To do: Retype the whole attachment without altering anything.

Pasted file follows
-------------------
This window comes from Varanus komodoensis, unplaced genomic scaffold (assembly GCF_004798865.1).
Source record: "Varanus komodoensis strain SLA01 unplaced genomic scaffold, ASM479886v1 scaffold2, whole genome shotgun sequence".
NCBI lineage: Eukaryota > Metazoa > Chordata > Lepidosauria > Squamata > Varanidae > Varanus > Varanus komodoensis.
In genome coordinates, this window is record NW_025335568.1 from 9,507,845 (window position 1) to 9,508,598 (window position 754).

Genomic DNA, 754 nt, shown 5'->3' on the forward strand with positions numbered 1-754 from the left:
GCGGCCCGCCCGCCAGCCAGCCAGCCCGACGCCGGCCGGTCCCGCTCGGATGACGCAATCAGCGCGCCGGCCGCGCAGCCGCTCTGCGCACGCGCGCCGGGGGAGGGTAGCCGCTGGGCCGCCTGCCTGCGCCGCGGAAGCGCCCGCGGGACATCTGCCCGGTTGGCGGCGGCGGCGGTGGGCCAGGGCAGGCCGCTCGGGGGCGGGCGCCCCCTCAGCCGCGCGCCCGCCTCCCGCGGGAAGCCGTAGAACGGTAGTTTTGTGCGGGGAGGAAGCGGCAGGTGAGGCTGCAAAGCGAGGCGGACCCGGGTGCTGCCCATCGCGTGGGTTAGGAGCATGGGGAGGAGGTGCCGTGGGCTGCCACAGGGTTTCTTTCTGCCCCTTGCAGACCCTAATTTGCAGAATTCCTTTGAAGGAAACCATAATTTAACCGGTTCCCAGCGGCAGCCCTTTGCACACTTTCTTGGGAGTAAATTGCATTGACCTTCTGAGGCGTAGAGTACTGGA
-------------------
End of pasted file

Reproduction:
This window comes from Varanus komodoensis, unplaced genomic scaffold (assembly GCF_004798865.1).
Source record: "Varanus komodoensis strain SLA01 unplaced genomic scaffold, ASM479886v1 scaffold2, whole genome shotgun sequence".
NCBI lineage: Eukaryota > Metazoa > Chordata > Lepidosauria > Squamata > Varanidae > Varanus > Varanus komodoensis.
In genome coordinates, this window is record NW_025335568.1 from 9,507,845 (window position 1) to 9,508,598 (window position 754).

Genomic DNA, 754 nt, shown 5'->3' on the forward strand with positions numbered 1-754 from the left:
GCGGCCCGCCCGCCAGCCAGCCAGCCCGACGCCGGCCGGTCCCGCTCGGATGACGCAATCAGCGCGCCGGCCGCGCAGCCGCTCTGCGCACGCGCGCCGGGGGAGGGTAGCCGCTGGGCCGCCTGCCTGCGCCGCGGAAGCGCCCGCGGGACATCTGCCCGGTTGGCGGCGGCGGCGGTGGGCCAGGGCAGGCCGCTCGGGGGCGGGCGCCCCCTCAGCCGCGCGCCCGCCTCCCGCGGGAAGCCGTAGAACGGTAGTTTTGTGCGGGGAGGAAGCGGCAGGTGAGGCTGCAAAGCGAGGCGGACCCGGGTGCTGCCCATCGCGTGGGTTAGGAGCATGGGGAGGAGGTGCCGTGGGCTGCCACAGGGTTTCTTTCTGCCCCTTGCAGACCCTAATTTGCAGAATTCCTTTGAAGGAAACCATAATTTAACCGGTTCCCAGCGGCAGCCCTTTGCACACTTTCTTGGGAGTAAATTGCATTGACCTTCTGAGGCGTAGAGTACTGGA